Raising a green wood shed
Last winter, I stood on the white sands of a remote tropical beach watching a Macassan man conducting the crafting of seven, teak-flanked phinisi boats, in much the same way they had been conceived for over a thousand years. No plans on paper needed. The template, passed down from generation to generation, was inside his head. And his workers bantered amiably, as each of the seven ships of seven different sizes sprung into being from a well-grooved, familial structural form. Ships whose sails on the horizon had for centuries signalled for the Yolgnu people of NE Arnhem Land the arrival of the Wet and trading opportunities for swapping trepang for tobacco. Ships whose ageless grace and function are now coveted globally as the epitome of authenticity.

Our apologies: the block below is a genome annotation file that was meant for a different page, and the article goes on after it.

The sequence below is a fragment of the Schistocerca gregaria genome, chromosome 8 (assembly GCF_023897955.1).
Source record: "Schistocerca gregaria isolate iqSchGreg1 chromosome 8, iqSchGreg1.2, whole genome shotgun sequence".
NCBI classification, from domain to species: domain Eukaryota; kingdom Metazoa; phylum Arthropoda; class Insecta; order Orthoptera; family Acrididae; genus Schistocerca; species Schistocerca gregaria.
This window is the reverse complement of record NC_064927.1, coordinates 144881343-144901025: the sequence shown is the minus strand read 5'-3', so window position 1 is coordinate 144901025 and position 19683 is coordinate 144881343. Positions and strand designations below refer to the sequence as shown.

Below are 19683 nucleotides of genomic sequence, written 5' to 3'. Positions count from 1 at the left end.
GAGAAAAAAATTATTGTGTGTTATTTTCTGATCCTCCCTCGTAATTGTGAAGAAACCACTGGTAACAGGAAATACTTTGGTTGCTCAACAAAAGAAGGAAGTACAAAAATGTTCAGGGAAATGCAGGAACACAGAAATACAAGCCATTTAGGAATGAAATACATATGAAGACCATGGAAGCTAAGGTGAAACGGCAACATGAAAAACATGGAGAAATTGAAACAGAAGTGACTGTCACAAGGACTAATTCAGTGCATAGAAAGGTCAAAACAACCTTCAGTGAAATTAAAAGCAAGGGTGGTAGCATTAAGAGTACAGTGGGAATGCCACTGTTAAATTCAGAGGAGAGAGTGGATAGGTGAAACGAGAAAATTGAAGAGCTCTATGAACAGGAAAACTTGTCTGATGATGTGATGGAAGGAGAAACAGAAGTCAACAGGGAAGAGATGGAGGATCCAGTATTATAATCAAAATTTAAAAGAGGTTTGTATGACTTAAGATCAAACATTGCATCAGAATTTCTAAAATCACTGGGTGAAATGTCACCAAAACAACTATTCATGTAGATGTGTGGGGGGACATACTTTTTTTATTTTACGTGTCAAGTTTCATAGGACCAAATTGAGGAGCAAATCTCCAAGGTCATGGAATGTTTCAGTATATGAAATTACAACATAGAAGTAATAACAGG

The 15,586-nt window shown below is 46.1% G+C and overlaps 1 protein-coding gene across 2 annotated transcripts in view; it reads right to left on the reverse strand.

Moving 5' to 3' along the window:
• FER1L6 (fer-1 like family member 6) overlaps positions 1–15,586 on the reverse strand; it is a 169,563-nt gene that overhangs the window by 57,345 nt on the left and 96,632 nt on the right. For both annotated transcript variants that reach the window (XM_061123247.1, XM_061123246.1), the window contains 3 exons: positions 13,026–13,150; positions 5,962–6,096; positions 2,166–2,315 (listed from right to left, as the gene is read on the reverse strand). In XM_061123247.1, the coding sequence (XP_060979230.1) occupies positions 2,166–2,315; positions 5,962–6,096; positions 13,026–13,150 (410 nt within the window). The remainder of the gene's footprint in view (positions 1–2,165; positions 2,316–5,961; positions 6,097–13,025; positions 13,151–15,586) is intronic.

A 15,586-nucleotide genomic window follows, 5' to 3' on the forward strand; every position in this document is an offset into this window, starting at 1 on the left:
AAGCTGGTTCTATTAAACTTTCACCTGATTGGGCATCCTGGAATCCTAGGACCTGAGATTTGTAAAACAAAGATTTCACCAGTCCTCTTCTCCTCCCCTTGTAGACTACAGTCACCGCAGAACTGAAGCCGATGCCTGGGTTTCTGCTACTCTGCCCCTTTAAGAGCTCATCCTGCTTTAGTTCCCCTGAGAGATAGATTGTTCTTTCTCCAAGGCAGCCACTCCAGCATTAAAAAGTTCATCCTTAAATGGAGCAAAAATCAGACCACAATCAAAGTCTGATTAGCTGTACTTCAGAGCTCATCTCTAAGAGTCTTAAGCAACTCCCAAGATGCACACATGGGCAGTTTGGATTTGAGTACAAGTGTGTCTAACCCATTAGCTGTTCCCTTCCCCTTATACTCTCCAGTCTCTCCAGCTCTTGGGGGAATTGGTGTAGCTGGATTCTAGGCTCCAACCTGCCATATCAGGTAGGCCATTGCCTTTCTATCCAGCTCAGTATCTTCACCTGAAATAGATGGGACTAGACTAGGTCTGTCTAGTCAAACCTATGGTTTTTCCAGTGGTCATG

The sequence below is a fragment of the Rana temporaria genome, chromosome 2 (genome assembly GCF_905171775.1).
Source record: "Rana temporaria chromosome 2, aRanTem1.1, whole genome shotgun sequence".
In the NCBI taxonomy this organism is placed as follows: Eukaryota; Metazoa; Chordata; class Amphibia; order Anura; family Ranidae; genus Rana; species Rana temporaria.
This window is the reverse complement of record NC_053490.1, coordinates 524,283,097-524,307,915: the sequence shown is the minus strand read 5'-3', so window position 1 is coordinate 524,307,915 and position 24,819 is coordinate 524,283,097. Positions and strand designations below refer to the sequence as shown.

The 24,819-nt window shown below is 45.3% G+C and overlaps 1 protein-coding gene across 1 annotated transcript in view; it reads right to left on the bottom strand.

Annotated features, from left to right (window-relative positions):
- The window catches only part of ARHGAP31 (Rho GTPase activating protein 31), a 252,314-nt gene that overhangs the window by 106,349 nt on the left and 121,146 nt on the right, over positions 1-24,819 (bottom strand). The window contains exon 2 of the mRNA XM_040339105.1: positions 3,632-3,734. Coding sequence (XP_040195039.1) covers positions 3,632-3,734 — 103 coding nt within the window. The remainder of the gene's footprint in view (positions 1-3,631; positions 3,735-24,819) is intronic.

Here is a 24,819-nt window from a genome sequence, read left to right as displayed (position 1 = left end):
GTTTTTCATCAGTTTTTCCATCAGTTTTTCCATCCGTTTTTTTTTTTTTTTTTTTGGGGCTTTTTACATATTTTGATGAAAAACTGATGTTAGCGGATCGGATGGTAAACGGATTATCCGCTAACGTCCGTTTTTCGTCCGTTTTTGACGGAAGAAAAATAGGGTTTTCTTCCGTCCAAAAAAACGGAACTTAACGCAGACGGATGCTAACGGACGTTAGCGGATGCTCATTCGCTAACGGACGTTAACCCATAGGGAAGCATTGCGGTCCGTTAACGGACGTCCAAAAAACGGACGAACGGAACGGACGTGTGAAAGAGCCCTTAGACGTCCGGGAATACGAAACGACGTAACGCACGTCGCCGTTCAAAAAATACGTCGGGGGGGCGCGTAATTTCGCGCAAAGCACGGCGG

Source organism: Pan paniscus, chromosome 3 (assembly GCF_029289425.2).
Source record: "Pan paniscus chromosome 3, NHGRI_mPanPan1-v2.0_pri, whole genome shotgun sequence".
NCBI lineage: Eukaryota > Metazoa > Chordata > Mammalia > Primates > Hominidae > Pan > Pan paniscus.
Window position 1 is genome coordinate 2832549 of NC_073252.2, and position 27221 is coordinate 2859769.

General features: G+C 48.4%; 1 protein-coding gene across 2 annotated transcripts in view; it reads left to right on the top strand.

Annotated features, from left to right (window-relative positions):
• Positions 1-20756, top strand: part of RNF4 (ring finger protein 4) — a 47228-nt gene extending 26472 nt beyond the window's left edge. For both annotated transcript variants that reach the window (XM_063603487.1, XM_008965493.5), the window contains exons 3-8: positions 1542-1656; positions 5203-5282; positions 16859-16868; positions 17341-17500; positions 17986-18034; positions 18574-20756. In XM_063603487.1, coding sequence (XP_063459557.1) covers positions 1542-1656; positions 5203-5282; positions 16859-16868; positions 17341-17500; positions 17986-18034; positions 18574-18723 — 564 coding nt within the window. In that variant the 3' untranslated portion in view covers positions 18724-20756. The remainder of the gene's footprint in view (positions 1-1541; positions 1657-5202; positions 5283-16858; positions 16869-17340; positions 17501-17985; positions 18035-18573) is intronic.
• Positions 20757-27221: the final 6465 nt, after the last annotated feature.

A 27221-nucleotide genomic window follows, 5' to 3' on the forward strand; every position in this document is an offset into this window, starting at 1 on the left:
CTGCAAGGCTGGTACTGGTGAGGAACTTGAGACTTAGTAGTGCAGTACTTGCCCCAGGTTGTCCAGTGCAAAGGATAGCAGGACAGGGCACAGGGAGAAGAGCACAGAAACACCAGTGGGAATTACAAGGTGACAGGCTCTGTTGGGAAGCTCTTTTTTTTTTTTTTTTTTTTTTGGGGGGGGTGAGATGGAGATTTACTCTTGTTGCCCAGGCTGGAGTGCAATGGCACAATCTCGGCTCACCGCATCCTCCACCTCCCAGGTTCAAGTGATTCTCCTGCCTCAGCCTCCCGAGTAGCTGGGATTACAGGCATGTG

In spring, I went with fellow farm foresters on a field trip to Victoria’s northern plains to see a splendid barn built the old English way, out of green wood. Not a plan, nail nor machine was in sight. Like the phinisi boats built on the beach at Bulukumba in Sulawesi.
Once building with green wood was the norm not abnormal. Trees were felled, hewn with axe and adze, and a barn or boat of beauty rose nearby. The process made sense. Wood when green and dripping wet is ten times more workable than when hard and dried. Unlike nails, pegs joining post to beam and truss can cope with shrinkage. Only a few tools are necessary. A broad axe for hewing a log into a post or beam. An auger for drilling holes for the wooden pegs. A handsaw and chisel for fine detailing, such as shaving pegs to a point or carving ends and slots to fit snugly.